Single chirality through crystal grinding
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RU Radboud Universiteit Nijmegen, 13 januari 2010
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Solid State Chemistry
SubjectSolid State Chemistry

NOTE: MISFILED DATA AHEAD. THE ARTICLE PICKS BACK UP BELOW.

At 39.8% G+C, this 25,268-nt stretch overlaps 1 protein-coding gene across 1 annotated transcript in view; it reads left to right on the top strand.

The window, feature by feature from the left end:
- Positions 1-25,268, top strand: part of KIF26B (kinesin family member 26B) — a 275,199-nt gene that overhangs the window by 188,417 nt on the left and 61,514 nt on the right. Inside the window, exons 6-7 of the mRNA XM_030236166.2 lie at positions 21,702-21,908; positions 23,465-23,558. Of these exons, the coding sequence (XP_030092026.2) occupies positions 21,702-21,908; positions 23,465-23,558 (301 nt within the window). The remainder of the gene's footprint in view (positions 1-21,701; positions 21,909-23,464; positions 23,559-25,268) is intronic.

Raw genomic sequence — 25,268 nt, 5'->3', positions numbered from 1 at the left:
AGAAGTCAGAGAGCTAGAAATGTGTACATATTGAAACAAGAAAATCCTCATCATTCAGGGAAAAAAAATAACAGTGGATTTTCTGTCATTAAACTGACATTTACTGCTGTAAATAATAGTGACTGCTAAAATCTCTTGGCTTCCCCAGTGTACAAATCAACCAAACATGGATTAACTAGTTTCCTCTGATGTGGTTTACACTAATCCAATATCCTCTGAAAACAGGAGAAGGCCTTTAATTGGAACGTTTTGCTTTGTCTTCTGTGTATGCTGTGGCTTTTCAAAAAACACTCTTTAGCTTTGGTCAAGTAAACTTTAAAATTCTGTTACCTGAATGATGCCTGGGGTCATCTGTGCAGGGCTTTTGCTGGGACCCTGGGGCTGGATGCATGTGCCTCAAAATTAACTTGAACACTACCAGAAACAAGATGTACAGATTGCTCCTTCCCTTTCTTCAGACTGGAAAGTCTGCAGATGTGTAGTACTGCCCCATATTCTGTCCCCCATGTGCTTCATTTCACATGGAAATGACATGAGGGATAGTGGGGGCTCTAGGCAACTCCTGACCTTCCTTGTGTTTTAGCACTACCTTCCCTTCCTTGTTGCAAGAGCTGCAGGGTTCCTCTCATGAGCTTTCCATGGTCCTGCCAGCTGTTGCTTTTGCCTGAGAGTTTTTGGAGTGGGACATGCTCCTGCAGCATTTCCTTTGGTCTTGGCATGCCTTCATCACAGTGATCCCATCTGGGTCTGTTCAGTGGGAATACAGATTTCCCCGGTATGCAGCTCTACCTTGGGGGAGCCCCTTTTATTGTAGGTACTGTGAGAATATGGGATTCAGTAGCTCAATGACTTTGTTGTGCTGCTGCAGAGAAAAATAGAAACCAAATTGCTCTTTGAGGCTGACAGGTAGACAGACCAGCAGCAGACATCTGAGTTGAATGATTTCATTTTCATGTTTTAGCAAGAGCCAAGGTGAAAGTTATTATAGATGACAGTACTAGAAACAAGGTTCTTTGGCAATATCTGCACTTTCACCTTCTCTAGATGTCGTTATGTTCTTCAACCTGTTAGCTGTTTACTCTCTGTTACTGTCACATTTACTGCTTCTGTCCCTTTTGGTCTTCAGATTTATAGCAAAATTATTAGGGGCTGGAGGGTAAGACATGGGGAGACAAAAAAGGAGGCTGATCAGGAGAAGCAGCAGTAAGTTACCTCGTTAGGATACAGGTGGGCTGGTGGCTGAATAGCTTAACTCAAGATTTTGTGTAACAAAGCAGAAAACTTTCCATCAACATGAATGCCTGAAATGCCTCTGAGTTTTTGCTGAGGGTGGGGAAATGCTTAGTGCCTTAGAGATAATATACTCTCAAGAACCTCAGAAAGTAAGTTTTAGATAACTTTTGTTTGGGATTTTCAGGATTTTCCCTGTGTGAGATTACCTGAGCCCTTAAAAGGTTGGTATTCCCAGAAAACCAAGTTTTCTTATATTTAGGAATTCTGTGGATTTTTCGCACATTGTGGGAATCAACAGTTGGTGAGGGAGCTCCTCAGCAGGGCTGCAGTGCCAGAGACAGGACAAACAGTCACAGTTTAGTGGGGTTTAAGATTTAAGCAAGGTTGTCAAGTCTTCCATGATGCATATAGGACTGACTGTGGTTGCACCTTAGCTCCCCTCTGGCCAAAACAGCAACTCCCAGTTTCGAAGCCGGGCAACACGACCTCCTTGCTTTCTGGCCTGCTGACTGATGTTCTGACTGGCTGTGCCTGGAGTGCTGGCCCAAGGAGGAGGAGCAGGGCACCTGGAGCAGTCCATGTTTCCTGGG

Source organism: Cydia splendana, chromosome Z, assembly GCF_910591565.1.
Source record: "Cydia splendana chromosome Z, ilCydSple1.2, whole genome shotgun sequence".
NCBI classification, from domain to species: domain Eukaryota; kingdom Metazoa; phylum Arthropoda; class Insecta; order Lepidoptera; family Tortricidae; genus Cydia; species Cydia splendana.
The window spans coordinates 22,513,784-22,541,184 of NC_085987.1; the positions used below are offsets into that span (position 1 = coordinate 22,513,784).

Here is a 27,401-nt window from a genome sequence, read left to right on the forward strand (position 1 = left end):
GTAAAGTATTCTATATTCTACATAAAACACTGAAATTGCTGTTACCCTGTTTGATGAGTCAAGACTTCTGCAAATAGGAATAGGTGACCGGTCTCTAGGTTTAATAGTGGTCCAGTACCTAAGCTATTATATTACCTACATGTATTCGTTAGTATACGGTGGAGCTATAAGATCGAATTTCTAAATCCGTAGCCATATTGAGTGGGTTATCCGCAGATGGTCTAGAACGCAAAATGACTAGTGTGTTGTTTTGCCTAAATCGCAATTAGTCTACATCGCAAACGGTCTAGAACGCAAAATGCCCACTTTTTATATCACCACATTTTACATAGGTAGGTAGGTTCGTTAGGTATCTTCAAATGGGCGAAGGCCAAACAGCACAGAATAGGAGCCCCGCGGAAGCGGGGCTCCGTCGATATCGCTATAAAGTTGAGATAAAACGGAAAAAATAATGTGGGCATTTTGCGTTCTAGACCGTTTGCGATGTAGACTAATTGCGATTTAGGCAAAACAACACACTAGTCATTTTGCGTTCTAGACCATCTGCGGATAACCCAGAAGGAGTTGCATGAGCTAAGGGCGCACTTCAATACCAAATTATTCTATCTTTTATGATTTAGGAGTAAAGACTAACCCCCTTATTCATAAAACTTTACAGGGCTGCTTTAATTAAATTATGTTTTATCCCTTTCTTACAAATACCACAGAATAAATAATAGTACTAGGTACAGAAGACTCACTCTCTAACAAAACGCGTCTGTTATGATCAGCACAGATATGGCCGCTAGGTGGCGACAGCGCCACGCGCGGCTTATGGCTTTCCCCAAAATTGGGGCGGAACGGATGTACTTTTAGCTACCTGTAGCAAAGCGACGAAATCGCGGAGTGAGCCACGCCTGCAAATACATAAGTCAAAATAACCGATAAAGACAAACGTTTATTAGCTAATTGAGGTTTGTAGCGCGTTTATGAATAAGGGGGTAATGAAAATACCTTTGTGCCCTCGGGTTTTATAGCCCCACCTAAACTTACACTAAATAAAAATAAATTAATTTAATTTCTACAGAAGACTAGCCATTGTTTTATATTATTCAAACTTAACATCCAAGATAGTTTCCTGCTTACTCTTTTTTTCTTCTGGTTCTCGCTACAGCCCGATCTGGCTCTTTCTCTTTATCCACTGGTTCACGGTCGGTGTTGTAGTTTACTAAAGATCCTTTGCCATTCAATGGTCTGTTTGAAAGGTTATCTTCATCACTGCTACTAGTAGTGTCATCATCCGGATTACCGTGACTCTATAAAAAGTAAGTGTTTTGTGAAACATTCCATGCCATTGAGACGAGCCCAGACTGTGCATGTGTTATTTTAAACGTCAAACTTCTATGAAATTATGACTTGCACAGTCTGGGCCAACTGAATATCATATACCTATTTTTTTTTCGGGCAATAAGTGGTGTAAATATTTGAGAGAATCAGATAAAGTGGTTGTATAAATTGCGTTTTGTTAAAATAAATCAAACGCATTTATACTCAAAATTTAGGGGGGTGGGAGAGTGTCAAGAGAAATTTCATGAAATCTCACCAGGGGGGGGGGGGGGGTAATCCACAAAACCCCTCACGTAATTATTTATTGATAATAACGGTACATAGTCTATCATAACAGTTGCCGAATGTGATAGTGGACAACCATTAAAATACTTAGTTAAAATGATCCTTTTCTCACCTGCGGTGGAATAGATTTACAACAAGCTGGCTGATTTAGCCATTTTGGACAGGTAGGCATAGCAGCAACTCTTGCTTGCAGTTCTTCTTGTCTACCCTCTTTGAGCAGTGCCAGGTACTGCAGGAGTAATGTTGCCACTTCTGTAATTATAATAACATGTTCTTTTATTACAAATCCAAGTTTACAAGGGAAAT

The properties of chiral molecules in living organisms can be different for left- and right-handed molecules. Therefore, ways to produce molecules of single handedness are of paramount importance, especially for economical, high yielding processes to synthesize pharmaceutical compounds that must be registered in one form. This thesis describes a novel method to transform a mixture of left- and right-handed molecules into one desired handedness. Simply by grinding a mixture of left- and right-handed crystals of these molecules in contact with a solution, in which the left- and right-handed molecules can be converted into each other, the solid phase evolves to single handedness. Having proven this principle, we moved on to demonstrate the general applicability by applying this grinding method to a variety of molecules including amino acids and a pharmaceutical compound. Additionally, we discovered a gamut of ways to steer the end state either to left or right handedness. For instance, the rotation sense of circularly polarized light could be used to dictate the outcome. Compared to asymmetric synthesis and separation of enantiomers, this grinding method is a promising route to make pharmaceutical compounds of single handedness. From another perspective, the results presented in this thesis outline a possible pathway to the single handedness found in nature, thereby contributing to the discussion on the emergence of prebiotic molecules that formed the building blocks of life.
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